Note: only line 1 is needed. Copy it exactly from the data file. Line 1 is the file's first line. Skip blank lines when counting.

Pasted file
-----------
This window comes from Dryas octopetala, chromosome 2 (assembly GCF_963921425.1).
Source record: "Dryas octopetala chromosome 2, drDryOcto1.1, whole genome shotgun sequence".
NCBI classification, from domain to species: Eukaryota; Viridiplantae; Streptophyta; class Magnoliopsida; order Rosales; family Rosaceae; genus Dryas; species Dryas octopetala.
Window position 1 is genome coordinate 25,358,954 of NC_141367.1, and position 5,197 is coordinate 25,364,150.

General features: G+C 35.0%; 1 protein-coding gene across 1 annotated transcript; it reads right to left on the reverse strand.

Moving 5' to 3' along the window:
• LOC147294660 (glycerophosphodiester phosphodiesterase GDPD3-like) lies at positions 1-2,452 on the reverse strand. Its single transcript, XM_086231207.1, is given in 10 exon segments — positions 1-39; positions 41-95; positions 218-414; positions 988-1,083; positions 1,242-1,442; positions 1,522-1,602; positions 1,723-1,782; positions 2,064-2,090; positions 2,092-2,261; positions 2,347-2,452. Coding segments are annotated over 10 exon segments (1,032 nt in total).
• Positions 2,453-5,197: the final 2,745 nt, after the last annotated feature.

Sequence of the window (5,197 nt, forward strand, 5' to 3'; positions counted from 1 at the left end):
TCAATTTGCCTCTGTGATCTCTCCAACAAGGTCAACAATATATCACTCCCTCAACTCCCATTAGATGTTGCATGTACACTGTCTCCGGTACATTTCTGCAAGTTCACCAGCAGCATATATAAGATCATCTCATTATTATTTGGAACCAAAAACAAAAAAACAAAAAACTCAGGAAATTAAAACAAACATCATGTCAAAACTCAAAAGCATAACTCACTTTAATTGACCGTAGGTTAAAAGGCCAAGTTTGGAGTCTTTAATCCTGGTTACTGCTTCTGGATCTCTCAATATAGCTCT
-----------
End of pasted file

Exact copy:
This window comes from Dryas octopetala, chromosome 2 (assembly GCF_963921425.1).